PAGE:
After days of leaks the new Nexus 7 has been announced. The tablet features one of the best screens on the market, a rear facing camera, and faster processor, but do these make it a better teaching device?
The new Nexus 7 may look similar to its predecessor in images, but under the hood it’s a very different beast. The washed out screen of the old Nexus 7 is gone, replaced with a bright and colourful 1920 x 1200 panel with a pixel density of 323ppi — arguably one of the best tablet screens available. The new Nexus 7 runs Android 4.3 but there are few new features worth mentioning in an educational context. Inside is a 1.5GHz Snapdragon Pro processor with Adreno 320 graphics and 2GB of RAM which bests most of the competition.
So, is it time to hand in your iPad Mini and switch to Android for conducting your lessons?
While Google’s foray into education with Chromebooks has been more successful than anyone — especially Microsoft — could have imagined, the company simply doesn’t seem to have the same drive to encourage Android uptake in schools. Is this simply a lack of initiative or by design? Will this improve in future now that the head of Chrome and Android are one and the same?
With the new Nexus 7 we now have the rear facing camera demanded by teachers, Google Play for Education scheduled for release in September, and a smooth responsive operating system running on high-end hardware. But there’s still something missing!
Give us screen mirroring Google!
I don’t mean screen mirroring where I have to root a teacher’s device and install a dodgy third-party app, or find a botch using VNC. Give us real screen mirroring built into the core of the operating system and encourage hardware vendors to support it in televisions, projectors, and other devices so that we don’t have to purchase additional expensive hardware for our classrooms.
Google, you need to properly support Miracast.
With the previous Nexus 7 and Nexus 10, Google alluded that Miracast — an industry standard screen mirroring technology — would be supported, however, this never happened. Currently the only Nexus device that supports Miracast is the Nexus 4 phone.
For many teachers the iPad’s ability to mirror its screen to an Apple TV or desktop is a primary teaching function. Without screen mirroring a mobile device’s use as a teaching aid is severely limited. Google’s apparent failure to recognise this has resulted almost singularly in the slow uptake of Android in education.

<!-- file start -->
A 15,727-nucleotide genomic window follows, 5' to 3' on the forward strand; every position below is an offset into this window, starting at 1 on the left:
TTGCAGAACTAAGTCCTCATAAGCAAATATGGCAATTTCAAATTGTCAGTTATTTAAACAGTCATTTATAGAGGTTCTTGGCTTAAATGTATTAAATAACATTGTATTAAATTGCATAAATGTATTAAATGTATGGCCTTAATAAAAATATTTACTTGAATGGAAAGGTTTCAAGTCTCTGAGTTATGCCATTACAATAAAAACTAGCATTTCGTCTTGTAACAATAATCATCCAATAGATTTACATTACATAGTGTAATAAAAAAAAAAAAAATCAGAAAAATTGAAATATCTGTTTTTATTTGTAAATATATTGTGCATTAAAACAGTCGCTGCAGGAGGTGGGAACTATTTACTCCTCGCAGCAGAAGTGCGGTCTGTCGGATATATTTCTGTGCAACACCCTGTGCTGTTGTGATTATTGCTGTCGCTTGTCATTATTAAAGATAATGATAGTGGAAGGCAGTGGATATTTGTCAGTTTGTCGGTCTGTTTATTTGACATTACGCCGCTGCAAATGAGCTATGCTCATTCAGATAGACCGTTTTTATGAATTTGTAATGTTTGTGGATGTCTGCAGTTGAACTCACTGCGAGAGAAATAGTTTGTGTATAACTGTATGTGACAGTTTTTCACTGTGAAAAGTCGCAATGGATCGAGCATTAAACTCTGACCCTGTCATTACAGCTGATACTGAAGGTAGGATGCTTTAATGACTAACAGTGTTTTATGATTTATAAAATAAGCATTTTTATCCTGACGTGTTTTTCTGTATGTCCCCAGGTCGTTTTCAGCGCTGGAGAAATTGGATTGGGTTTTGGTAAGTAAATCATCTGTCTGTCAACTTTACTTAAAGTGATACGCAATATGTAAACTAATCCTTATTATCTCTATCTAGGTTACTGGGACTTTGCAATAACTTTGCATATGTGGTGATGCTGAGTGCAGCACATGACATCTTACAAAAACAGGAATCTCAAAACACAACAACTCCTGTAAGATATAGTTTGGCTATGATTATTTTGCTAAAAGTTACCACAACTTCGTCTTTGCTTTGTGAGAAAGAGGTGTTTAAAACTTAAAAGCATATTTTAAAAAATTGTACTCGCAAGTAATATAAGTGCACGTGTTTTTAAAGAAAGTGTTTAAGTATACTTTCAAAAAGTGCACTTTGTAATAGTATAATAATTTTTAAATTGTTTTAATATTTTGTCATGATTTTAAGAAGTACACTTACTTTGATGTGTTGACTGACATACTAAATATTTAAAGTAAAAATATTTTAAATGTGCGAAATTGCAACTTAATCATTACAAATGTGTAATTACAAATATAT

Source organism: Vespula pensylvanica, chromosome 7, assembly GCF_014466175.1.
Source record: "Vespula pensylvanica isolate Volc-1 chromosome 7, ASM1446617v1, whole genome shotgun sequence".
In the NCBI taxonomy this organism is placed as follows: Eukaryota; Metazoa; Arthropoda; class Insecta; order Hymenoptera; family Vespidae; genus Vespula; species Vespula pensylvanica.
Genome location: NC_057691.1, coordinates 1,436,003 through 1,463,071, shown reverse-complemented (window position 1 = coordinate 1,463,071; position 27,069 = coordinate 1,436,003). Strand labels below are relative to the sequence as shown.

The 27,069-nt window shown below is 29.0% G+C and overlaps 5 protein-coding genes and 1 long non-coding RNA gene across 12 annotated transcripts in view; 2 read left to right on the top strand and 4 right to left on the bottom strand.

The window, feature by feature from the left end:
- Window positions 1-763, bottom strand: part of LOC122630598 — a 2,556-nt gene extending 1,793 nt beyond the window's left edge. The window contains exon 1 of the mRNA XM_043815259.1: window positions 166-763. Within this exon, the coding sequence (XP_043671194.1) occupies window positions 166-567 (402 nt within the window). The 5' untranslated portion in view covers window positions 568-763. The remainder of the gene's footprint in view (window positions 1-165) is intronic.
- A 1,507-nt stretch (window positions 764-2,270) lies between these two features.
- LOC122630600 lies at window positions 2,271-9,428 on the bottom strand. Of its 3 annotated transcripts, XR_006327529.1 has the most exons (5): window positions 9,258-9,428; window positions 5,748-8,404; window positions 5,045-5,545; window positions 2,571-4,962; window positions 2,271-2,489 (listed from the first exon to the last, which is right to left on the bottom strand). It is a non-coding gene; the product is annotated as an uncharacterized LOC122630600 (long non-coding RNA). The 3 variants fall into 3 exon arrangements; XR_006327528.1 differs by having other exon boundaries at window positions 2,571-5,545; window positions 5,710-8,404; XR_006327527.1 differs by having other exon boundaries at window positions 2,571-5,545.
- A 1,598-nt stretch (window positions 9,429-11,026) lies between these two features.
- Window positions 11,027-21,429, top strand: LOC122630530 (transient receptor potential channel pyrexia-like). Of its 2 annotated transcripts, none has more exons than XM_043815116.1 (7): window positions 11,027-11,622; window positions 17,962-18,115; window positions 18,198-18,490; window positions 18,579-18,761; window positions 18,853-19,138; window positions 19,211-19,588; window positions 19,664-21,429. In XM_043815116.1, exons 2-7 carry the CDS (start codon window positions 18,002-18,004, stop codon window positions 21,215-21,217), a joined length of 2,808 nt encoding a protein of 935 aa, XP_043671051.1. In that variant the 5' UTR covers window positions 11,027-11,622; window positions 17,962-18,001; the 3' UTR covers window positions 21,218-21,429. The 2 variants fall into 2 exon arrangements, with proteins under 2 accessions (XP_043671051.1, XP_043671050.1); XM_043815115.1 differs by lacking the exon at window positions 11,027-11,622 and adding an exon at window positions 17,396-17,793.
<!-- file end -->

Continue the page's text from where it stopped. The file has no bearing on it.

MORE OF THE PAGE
With iOS7 set to include management of Apple TVs by MDM services, Apple is showing it recognises the core benefits of AirPlay mirroring in education and is streamlining the system. In the meantime, Google seem to be floundering, unsure which direction to take.
Google should be laying a foundation for Miracast with its Nexus line of devices in order to encourage other hardware and software vendors to support it. Instead Google has announced the Chromecast Key, an HDMI wireless media streaming device.
The Chromecast Key plugs into the HDMI port of your television or projector and, using any device running Chrome (iPad, iPhone, iPod Touch, or Android), allows you to stream content to the television or display Chrome browser tabs on the remote screen. This effectively makes your phone or tablet a remote control for the television.
It’s Miracast without the screen mirroring.
Google has also released a Chromecast API to allow software developers to build Chromecast streaming functionality into their apps. At $35 (approximately £23) the Chromecast dongle is cheap, but its success will hang on how many developers support it, and how many customers purchase it.
Google needs to produce a benchmark device targeted at the education market. In the same way the Nexus line of devices forces manufacturers in the consumer market to provide better hardware so Google should do the same for schools. The current situation of operating system fragmentation, and proprietary technologies defines Android and only makes the case for the iPad stronger.